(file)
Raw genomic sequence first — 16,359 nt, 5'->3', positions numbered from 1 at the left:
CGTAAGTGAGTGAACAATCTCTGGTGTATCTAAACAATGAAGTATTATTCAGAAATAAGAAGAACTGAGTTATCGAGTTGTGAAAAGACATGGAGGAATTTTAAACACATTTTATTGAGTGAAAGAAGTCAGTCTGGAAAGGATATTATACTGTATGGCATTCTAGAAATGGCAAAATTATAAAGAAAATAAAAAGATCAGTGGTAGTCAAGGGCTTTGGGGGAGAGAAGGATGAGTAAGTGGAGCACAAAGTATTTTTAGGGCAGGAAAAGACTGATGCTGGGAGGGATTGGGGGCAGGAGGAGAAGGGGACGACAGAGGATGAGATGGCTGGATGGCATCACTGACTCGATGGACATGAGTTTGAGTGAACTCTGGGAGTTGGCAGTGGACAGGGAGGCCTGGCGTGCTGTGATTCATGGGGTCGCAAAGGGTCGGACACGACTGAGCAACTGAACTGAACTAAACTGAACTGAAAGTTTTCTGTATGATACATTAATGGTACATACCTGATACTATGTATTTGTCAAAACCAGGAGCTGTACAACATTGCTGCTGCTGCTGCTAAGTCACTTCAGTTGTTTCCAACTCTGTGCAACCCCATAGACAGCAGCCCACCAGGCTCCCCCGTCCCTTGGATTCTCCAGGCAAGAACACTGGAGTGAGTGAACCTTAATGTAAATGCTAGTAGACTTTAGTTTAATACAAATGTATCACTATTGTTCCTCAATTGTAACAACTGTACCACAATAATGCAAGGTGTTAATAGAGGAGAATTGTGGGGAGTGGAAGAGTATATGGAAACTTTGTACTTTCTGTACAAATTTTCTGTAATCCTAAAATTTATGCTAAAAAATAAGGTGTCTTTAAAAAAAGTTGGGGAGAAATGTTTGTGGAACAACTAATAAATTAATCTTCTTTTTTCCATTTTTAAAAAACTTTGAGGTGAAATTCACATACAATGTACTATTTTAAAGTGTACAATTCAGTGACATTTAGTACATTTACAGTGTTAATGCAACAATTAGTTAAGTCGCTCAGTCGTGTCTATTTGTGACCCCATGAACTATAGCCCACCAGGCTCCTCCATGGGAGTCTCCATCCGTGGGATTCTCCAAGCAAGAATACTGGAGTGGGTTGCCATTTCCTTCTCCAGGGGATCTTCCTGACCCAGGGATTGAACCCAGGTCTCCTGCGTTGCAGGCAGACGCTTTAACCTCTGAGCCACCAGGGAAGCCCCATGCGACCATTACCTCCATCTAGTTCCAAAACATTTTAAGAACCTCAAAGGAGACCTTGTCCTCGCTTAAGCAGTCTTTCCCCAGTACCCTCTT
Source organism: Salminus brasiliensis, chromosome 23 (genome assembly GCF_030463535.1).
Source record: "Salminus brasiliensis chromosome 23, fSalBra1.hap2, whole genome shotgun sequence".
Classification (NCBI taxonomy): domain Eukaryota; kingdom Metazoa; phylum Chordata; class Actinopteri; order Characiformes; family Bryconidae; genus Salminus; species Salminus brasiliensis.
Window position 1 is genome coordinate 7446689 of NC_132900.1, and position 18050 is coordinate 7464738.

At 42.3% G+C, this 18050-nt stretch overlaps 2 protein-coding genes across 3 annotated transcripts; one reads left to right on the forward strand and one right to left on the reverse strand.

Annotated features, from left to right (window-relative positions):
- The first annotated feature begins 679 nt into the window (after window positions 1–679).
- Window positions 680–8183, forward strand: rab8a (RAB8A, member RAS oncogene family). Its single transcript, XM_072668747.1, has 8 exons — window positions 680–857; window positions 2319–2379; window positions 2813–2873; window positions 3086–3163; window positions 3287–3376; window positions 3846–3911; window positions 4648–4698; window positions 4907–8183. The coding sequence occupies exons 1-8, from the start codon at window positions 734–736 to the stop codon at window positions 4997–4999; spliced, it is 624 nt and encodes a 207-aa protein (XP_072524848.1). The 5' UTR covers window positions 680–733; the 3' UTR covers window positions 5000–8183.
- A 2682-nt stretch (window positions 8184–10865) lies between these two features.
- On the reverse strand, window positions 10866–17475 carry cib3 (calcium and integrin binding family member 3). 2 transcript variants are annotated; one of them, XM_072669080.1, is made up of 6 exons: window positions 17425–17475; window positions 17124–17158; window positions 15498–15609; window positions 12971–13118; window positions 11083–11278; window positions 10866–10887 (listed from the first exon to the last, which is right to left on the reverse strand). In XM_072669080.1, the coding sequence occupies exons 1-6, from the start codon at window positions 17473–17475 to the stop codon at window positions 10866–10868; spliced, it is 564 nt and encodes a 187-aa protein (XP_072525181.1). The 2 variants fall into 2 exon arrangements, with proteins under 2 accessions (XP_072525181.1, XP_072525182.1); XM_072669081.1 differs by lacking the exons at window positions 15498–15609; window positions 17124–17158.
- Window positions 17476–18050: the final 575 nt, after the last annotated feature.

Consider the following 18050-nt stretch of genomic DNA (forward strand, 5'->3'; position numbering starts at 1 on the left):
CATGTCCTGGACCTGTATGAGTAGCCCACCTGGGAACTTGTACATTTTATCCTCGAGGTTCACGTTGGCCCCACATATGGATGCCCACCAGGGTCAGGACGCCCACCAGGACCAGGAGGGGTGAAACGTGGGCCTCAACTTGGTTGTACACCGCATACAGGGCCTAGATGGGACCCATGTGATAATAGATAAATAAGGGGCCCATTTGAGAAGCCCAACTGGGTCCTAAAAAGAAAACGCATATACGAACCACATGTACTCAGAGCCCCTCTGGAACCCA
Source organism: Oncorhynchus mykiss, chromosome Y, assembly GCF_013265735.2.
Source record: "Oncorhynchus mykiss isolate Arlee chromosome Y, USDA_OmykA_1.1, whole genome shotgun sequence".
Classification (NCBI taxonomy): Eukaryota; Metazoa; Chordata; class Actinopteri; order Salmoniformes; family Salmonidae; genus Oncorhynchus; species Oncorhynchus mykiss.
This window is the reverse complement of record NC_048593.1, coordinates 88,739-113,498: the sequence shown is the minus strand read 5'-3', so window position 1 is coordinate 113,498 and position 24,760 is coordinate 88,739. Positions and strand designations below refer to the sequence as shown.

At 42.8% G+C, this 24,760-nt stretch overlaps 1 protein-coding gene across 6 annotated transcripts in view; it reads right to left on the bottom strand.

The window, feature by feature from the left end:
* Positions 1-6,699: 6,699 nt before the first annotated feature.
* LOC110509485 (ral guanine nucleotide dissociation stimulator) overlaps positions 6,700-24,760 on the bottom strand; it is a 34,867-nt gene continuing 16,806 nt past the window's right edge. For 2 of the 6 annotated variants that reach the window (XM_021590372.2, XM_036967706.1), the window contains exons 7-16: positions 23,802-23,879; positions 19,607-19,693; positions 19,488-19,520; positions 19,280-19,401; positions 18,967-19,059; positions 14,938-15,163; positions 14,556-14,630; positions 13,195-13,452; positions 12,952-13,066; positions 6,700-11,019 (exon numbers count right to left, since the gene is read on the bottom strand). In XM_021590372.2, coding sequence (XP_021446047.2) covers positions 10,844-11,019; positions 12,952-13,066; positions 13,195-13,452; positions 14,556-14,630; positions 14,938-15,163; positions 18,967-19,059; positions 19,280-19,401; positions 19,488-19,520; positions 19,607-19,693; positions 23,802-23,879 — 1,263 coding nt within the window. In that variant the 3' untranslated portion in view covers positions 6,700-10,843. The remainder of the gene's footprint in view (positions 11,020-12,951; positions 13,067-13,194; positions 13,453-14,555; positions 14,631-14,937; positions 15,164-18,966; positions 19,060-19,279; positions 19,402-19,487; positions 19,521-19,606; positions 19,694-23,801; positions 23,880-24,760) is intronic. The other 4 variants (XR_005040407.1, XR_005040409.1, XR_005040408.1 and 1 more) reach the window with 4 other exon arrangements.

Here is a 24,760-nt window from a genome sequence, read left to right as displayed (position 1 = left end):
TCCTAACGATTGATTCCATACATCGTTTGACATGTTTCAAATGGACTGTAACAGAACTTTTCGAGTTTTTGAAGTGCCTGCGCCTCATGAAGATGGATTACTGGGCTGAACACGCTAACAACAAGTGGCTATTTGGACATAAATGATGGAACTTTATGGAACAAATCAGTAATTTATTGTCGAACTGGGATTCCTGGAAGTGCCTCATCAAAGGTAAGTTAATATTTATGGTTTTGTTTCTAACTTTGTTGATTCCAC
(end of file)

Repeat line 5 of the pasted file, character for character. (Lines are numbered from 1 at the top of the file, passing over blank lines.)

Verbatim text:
Classification (NCBI taxonomy): domain Eukaryota; kingdom Metazoa; phylum Chordata; class Actinopteri; order Characiformes; family Bryconidae; genus Salminus; species Salminus brasiliensis.